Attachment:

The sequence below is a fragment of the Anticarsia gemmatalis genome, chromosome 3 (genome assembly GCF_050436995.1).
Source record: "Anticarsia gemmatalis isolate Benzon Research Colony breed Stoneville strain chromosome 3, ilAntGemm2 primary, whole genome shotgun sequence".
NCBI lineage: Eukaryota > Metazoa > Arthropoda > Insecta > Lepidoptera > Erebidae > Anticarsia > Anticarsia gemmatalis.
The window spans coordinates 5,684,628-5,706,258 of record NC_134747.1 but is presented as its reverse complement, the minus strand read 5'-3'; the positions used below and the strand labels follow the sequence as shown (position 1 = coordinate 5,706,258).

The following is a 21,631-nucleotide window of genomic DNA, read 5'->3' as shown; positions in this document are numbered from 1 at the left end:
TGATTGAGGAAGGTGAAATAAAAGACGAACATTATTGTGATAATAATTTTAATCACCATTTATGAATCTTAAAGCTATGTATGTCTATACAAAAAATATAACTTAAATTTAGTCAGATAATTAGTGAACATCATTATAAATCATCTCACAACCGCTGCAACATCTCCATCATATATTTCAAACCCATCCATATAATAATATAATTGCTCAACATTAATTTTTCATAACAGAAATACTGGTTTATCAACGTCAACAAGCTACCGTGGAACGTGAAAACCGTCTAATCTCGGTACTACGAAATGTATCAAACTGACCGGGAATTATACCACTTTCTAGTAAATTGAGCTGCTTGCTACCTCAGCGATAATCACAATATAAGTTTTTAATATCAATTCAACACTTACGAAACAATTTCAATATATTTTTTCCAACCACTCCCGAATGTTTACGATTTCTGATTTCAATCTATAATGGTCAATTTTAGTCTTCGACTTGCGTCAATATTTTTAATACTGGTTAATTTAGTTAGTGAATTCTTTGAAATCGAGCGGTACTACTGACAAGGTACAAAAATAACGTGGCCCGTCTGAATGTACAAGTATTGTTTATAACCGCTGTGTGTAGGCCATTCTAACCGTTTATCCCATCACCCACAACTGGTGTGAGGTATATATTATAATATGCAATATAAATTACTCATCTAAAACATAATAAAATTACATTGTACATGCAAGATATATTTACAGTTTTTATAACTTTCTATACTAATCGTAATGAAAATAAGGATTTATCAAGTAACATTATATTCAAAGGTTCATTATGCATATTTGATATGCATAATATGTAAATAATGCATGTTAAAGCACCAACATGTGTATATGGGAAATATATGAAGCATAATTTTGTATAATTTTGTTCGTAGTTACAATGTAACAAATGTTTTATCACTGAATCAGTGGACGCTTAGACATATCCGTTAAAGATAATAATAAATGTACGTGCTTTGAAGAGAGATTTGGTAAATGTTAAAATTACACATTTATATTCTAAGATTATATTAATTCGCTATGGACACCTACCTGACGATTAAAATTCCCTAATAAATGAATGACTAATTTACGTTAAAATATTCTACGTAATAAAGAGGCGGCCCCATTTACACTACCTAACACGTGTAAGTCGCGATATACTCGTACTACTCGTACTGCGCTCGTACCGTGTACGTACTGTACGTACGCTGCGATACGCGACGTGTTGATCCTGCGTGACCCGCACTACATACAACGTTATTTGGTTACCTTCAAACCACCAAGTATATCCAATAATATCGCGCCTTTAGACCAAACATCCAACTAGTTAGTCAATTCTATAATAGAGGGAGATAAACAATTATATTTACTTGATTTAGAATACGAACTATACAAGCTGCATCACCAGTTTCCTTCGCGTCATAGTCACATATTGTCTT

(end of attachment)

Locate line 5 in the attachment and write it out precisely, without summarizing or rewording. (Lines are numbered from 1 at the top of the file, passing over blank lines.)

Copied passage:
The following is a 21,631-nucleotide window of genomic DNA, read 5'->3' as shown; positions in this document are numbered from 1 at the left end: